Welcome to our first Xmas around these parts, December 1950. Hopefully close enough to the season back in the real world that you feel like an early listen to some festive tunes.
The songs of December, 1950
Actually only four different Xmas songs made it into the top 20 across the course of December, 1950. But there were no less than 3 versions of Gene Autry’s break-out hit, “Rudolph the Red Nosed Reindeer” as well. Apparently not everyone bought a copy in 1949!
December, 1950 Top 20 Hits
A Bushel And A Peck,Margaret Whiting / Jimmy Wakely
A Bushel And A Peck,Perry Como / Betty Hutton
All My Love,Bing Crosby
All My Love,Guy Lombardo / Bill Flanagan
All My Love,Patti Page
Be My Love,Mario Lanza
Christmas In Killarney,Dennis Day
Frosty The Snowman,Gene Autry
Goodnight Irene,Weavers & Gordon Jenkins
Harbour Light,Guy Lombardo / Kenny Gardner
Harbour Lights,Bing Crosby
Harbour Lights,Ray Anthony / Ronnie Deauville
Harbour Lights,Sammy Kaye / Tony Alamo / Kaydets
I’ll Always Love You,Dean Martin
I’ll Never Be Free,Kay Starr / Tennessee Ernie
My Heart Cries For You,Guy Mitchell
Nevertheless,Paul Weston / Norman Luboff Choir
Nevertheless,Ralph Flanagan / Harry Prime
Nevertheless,Ray Anthony / Ronnie Deauville
Oh Babe,Kay Starr
Orange Coloured Sky,Nat King Cole / Stan Kenton
Rudolph The Red Nosed Reindeer,Bing Crosby
Rudolph The Red Nosed Reindeer,Gene Autry
Rudolph The Red Nosed Reindeer,Spike Jones
Tennessee Waltz,Guy Lombardo / Kenny Gardner
Tennessee Waltz,Les Paul & Mary Ford
Tennessee Waltz,Patti Page
The Roving Kind,Guy Mitchell
The Thing,Phil Harris
Thinking Of You,Don Cherry
Thinking Of You,Eddie Fisher
White Christmas,Bing Crosby
We’ve supplemented the pop top 40 with the top 10 R&B from one week this month – not a Xmas tune on it, which may be a negative or a positive depending on your level of festive spirit.
You can listen to the full playlist on Youtube via this link or embedded below:
This month in history
We’ll leave it up to a single video to capture the times this month, a 5 minute news reel from the UK that captures imagery of Xmas being celebrated around the world. All together now, “awwwww!”.
What’d Sadie think?
We first mentioned Xmas back in our February, 1950 post when we talked about how the classic “Rudolph the Red Nosed Reindeer” tune had only just been released a few months earlier for Xmas 1949. And how he was attempting to replicate the success with an Easter tune, “Peter Cottontail”.
Then in August we noted that, according to Billboard magazine, the battle for Xmas had already begun with a range of new hits being recorded and exclusive deals with department stores being inked to get them to worm into consumer’s consciousness. Well it worked for 4 tunes.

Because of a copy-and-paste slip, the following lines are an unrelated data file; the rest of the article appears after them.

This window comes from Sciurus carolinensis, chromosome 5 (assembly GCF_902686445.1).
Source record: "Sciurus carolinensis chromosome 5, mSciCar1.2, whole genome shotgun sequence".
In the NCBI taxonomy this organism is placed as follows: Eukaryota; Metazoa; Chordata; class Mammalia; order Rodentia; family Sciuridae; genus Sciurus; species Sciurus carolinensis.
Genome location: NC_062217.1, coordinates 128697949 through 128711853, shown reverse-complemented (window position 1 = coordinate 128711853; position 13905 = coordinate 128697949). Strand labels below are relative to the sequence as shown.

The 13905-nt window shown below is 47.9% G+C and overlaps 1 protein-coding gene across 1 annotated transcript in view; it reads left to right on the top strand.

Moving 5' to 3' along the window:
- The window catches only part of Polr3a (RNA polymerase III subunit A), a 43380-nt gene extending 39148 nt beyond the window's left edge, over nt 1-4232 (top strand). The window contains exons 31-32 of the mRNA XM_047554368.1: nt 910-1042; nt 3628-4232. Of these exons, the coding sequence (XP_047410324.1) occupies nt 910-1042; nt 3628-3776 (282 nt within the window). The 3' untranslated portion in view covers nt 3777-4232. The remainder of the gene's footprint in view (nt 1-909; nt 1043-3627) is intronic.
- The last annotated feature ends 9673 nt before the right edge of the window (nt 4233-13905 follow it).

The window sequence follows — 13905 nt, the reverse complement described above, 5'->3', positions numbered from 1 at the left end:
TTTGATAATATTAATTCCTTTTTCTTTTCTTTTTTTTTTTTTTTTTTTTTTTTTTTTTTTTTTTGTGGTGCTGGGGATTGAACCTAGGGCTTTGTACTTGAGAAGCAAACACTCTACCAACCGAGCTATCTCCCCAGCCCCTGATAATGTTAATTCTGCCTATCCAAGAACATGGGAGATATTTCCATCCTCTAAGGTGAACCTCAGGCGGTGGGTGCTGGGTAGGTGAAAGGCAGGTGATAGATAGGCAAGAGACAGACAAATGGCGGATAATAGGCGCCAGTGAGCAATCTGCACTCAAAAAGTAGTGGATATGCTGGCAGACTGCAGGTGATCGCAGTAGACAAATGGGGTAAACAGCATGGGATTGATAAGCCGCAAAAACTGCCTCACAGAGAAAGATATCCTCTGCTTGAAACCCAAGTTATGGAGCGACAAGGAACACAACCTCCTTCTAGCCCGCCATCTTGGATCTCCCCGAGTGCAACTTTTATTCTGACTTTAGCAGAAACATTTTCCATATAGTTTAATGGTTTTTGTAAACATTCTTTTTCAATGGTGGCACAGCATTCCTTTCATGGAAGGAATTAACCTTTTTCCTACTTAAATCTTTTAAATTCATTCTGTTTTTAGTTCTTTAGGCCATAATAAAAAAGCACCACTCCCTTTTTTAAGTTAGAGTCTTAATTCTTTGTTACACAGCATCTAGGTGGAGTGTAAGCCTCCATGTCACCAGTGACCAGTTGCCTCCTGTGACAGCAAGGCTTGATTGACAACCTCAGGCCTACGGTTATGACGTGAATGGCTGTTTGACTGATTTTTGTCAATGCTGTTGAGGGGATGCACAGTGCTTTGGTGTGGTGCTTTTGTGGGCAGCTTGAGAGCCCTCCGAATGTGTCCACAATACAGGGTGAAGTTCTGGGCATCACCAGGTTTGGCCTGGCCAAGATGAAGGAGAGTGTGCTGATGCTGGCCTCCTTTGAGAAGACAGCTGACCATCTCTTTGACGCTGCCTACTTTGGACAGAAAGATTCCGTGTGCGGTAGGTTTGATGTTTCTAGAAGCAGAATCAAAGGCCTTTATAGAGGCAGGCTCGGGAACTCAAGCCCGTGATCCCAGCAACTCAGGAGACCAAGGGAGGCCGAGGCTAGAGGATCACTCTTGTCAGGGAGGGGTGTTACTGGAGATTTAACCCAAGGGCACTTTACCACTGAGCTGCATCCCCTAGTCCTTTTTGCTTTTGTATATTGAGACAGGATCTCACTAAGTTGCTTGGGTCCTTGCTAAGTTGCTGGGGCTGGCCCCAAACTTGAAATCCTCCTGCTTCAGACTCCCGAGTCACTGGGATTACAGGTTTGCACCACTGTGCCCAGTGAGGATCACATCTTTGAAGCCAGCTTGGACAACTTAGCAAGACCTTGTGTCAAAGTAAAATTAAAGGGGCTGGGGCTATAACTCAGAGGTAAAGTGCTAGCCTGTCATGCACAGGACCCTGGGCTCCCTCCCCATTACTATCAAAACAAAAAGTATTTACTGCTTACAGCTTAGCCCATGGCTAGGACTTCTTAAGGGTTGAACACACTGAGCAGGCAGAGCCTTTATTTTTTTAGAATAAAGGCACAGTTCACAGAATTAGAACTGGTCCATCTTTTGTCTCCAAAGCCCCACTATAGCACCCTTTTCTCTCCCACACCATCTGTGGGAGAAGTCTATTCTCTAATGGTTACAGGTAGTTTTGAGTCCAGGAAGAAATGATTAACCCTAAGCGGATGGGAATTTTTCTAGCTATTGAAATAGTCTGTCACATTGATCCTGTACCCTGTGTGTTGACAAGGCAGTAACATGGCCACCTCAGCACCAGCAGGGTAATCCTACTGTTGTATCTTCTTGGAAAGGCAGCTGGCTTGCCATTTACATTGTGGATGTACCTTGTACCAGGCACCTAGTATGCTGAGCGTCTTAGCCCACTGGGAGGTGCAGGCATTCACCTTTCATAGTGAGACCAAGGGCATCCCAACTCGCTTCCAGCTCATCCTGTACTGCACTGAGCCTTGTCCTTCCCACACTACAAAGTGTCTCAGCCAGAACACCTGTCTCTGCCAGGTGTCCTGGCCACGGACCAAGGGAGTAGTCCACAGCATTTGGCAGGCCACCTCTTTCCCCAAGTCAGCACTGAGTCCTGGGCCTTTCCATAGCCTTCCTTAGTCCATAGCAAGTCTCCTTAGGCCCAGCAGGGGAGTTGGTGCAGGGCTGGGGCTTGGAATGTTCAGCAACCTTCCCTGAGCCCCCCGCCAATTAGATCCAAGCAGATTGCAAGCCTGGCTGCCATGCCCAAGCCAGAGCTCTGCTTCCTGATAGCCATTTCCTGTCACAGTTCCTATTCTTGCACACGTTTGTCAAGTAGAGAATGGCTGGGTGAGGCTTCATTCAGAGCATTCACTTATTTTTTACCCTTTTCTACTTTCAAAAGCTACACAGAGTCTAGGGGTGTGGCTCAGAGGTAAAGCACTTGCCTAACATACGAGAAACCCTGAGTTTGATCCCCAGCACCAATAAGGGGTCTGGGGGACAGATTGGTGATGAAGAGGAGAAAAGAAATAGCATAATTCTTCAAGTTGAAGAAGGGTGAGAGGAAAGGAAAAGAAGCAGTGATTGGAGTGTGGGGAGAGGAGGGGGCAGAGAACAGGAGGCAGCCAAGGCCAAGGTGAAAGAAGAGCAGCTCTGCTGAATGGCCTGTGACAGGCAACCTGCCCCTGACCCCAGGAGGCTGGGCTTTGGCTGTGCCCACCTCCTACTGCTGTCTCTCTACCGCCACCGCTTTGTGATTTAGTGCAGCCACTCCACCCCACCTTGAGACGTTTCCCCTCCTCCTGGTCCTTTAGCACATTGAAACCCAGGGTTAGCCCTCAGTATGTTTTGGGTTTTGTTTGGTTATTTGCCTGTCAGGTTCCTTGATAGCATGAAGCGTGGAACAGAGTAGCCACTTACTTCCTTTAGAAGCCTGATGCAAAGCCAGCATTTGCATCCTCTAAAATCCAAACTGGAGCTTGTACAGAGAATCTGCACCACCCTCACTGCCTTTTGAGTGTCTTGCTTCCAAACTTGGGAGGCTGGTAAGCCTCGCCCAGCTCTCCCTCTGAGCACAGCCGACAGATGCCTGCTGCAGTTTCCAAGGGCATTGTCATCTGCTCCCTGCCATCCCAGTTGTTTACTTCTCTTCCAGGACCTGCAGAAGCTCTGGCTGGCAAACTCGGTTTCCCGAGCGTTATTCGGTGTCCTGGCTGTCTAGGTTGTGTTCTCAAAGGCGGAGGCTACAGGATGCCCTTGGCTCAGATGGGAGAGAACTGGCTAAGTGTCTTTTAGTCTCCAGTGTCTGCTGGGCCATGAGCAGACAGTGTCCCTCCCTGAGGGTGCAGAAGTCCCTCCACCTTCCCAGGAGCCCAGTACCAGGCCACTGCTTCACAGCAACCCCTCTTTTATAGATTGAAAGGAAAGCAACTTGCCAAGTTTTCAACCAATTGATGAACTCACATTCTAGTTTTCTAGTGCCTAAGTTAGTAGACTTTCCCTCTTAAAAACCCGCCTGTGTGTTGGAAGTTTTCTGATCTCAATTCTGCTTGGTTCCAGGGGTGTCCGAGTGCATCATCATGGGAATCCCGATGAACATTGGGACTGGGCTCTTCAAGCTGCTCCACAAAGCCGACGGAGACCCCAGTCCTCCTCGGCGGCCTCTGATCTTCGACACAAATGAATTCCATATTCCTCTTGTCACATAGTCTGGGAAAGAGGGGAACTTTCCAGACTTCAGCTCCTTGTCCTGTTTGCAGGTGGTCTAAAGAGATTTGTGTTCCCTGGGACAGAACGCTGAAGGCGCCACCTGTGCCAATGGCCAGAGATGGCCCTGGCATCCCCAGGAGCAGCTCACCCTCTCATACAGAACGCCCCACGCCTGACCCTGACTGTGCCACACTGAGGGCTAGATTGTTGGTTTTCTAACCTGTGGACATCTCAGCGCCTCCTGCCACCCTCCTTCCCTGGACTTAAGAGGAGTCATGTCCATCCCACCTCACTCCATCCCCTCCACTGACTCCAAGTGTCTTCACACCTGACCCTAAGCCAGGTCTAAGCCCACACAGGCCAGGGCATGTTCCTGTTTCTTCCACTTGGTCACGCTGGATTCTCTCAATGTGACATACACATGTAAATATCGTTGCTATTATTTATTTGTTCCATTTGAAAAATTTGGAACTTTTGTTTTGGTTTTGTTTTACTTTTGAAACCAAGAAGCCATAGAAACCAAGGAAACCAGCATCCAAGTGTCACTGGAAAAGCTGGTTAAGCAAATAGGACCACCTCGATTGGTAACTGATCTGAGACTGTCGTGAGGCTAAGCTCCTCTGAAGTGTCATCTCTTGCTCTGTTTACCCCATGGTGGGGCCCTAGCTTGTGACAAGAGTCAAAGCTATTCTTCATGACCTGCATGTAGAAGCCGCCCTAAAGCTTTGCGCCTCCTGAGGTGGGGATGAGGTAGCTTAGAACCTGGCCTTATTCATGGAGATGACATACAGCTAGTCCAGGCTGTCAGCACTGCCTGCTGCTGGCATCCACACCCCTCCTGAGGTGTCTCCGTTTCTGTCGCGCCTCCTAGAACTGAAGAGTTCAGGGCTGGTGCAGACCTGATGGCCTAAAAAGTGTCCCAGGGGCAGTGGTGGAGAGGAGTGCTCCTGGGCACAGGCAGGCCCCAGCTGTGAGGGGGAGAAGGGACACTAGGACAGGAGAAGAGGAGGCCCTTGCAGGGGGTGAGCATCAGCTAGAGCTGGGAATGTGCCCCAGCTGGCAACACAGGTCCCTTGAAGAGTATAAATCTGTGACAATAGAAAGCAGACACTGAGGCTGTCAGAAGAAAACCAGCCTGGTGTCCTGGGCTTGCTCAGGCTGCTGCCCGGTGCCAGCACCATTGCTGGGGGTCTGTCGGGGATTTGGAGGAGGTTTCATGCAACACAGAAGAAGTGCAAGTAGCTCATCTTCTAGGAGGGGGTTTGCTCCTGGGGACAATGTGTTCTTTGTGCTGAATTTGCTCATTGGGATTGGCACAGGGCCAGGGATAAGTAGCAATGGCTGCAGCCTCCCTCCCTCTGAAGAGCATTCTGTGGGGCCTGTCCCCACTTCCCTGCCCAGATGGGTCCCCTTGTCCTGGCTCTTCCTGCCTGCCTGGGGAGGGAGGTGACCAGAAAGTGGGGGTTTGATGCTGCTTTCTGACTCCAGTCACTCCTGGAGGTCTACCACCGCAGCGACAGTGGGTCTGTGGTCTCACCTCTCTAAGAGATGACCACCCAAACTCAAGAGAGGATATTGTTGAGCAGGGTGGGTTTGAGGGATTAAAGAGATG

Bing Crosby’s version of Irving Berlin’s “White Xmas” was a hit right throughout the forties and as popular in 1950 it seems. Gene Autry’s cover of Rudolph again charted, but so did versions from Bing and Spike Jones. We’ve included the Spike version as it uses character voices to tell the story so it’s great for kids. But I’d go for the Crosby version with a glass of whisky on a cold winter’s night myself.
Gene wasn’t resting on his Xmas laurels, oh no – he had another go at it with “Frosty The Snowman”. Which had the help of an animated TV version:
This helped it chart as high as number 7 over Xmas, but it never topped Rudolph’s highest place of number 3. It was actually another novelty song, “The Thing” (which we charted last month) that made it to number 1 for most of the month. With the Xmas number one being Patti Page’s decent, but not very festive tale of infidelity, “Tennessee Waltz”. At least it wasn’t an X-Factor act’s song back then! (Sadie I’ll explain in a decade’s time…)
The other Xmas tune was Dennis Day’s “Christmas in Killarney” – a twee Irish-American number that I couldn’t recommend. Aside from the Xmas tunes I’d definitely listen out for “A Bushel And A Peck”, another great duet by by Margaret Whiting and Jimmy Wakely (from “Guys and Dolls”, which had its first hit run on Broadway that year). And “Rocking with Red” by Piano Red, from the R&B charts, which apparently popularised the term “rock and roll” in some parts of the states and definitely has a kick.
Sadie was particularly attentive this week, she’s 3 months old now – happy quarterversary sweetie! She particularly enjoyed mum and dad singing along to Frosty and Rudolph – we think… And also seemed to love Perry Como’s “Patricia”, which does indeed have a sweet melody.
And of course, Xmas also means we’ve reached the end of our very first year. Thanks for those who have been following along for the last 3 months of real time, and new followers – welcome! Here’s to a 1951 of great times, from me and Jimmy Durante…
p.s. If you really love Xmas, don’t worry – we’ll be back to the season by early February in 2020 time! In the meanwhile listen to this month’s full playlist on Youtube via this link.